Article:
Surely this must be some kind of mistake.
Which is roughly the sound the ball must have made as South Africa’s first World Cup goal in their history, rattled the roof of the net, in the opening game of the tournament against Mexico. Not as though anyone could hear it mind, what with the vuvuzelas and the sound of commentators whining about the cold.
Of course, for anyone who has suffered a 24 hour serenade of those offensive weapons, the misery must count double, when they consider that the Scottish failed to qualify. Because surely, having terrorised the planet with the sound of the bagpipes, since god only knows, an orchestra of vuvuzelas outside an hotel full of hungover jocks, would have surely been seen as a minute portion of reparation for the Scottish nation’s past offences against the human ear, without even mentioning Sheena Easton.
For those who believe in an interventionist god, it must seem strange that he missed out on such a chance for demonstrating his acclaimed liking for irony.
But for the rest of us who have only had to endure the attenuated hum through our TV sets and possibly the irritating worry about whether there is a swarm of blue-bottles in the room, intent on laying waste our KFC family bucket, it has added a unique flavour to the event and given us a new word to use up the two V’s in Scrabble, when perhaps we might wish to avoid ‘vulva’ for reasons of good taste.
The South Africans opened the competition with all the fervour of a nation newly in from the cold, played the sort of open exuberant football their Brazilian coach would approve of, scored a superb goal and then the first week of the tournament seemed to go down hill, just a wee bit.
The TV production proved as bothersome as expected, with Adrian Chiles causing confusion by swapping sides and Emmanuel Adebayor requiring subtitles for his analysis, while the golden tonsilled Jonathan Pierce sounds and looks more like Judith Chalmers every time he appears. And, never to be seen in the same room together, I understand.
ITV had more than their fair share of problems and Robbie Earle got the sack for giving his tickets away. Rumour has it he’ll be joining Big Ron on one of the minor satellite channels, and early guests are expected to include Frank Bough and David Icke.
Even the BBC suffered an aberration when they started including Roy Hodgson on their panel of analysts. It was totally contrary to the traditions of the BBC’s football coverage, to include someone who actually knows what he’s talking about. This contrasts egregiously with the tradition established by Jimmy Hill and gallantly continued by the Liverpool’s own Statler and Waldorf, prompted by the chirpy crisp salesman.
Surely this must be some kind of mistake.
England brought the flag-wavers down to earth with the sort of performance which would have depressed both St George and his horse, as the American dragon refused to be slew. The nation’s Italian Maestro suddenly seemed less than perfect as he played James Milner in a position he’d already proven, was not his best, and chose Lennon and Wright-Phillips ahead of Joe Cole. Luckily Robert Green dropped a clanger and we could direct our collective dismay at him, rather than at the rest of England’s shortcomings, while questions about Rooney’s world-class status were avoided.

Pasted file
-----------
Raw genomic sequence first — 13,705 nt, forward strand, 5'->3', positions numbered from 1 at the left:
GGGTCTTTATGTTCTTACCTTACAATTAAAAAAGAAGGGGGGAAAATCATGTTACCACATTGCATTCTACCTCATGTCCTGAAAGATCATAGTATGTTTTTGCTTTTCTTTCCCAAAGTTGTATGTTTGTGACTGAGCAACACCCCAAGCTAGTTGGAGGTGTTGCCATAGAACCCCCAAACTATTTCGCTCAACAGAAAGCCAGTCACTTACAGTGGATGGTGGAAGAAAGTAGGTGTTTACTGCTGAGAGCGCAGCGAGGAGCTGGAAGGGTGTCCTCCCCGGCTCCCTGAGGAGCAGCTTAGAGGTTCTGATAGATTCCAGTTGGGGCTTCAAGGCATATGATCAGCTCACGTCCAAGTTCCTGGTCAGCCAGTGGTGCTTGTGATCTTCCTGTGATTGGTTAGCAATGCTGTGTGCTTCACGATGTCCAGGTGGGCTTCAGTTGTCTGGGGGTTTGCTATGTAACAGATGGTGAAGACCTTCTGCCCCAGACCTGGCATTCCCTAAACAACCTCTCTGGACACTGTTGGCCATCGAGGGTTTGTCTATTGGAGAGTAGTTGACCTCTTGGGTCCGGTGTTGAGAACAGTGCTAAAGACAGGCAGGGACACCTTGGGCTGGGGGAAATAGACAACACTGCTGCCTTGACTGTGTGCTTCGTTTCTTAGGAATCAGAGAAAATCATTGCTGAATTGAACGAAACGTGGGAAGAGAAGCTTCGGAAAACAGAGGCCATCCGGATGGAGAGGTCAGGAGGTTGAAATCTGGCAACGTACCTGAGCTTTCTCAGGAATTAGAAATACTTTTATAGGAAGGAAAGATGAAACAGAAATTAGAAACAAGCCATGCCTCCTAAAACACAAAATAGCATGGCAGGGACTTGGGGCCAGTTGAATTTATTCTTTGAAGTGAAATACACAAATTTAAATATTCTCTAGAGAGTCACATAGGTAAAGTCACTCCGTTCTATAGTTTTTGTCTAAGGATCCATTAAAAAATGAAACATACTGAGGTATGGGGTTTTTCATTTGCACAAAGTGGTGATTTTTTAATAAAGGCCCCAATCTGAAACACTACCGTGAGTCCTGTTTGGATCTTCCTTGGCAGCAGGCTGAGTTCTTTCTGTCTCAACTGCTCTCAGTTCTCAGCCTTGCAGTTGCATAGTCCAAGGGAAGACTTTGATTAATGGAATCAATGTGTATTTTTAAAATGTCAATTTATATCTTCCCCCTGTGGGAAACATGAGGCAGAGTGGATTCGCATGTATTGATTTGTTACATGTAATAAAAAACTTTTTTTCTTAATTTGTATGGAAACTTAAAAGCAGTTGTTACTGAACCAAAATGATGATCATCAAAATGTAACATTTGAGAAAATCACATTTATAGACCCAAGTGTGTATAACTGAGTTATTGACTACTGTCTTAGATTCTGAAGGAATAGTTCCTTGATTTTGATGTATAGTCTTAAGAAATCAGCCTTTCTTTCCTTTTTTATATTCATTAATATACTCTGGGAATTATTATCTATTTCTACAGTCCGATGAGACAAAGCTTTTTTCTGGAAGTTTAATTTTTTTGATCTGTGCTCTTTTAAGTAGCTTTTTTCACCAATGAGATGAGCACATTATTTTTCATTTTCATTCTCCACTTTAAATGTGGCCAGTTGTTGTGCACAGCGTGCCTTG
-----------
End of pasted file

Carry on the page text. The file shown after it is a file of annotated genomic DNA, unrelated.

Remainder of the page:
The only consolation for Villa fans, was that Heskey played like a hero, despite missing the one chance, which would have covered St George’s blushes and raised Ivanhoe to the status of national treasure, at a single bound.
And, then to make it worse, the Germans turned up and with the Wunderkind Özil running the game from midfield, they made the antipodean shackle-draggers look worse than hopeless, with enough Teutonic luck to make their opener the usual damned shoo-in, once Cahill was sent off.
But we were consoled by being informed that the USA had beaten the Aussies three-nil, with eleven men, which maybe implied that perhaps they were rather better than we had been led to believe, and didn’t they beat Spain comfortably in the Confederations Cup?
So by this stage, English hopes were not exactly soaring but they were still intact.
The Swiss then turned up and killed all hope of football spectacle and their two banks of four proved too much for Spain to play tippy-tappy around, and not even the terrified-looking Torres could do anything about it.
It took the Brazilians and then the Argentineans to add a bit of verve to the passing-game, even if against lowly opposition. The French proved gutless and the Portuguese, totally unambitious, which brought the number of outstanding teams in the tournament to two or three, and plenty of hope that another might improve enough along the way.
Even Holland looked disappointing and by the time Germany’s dream start had been interrupted by an ordinary display against Serbia, things began to look less daunting for England.
With Slovenia drawing against the USA, a decent win against Algeria is the minimum requirement.
By the time most people would have read this, we will all know if England blew it or not.
England are approaching the banks of the Rubicon.
Keep the faith!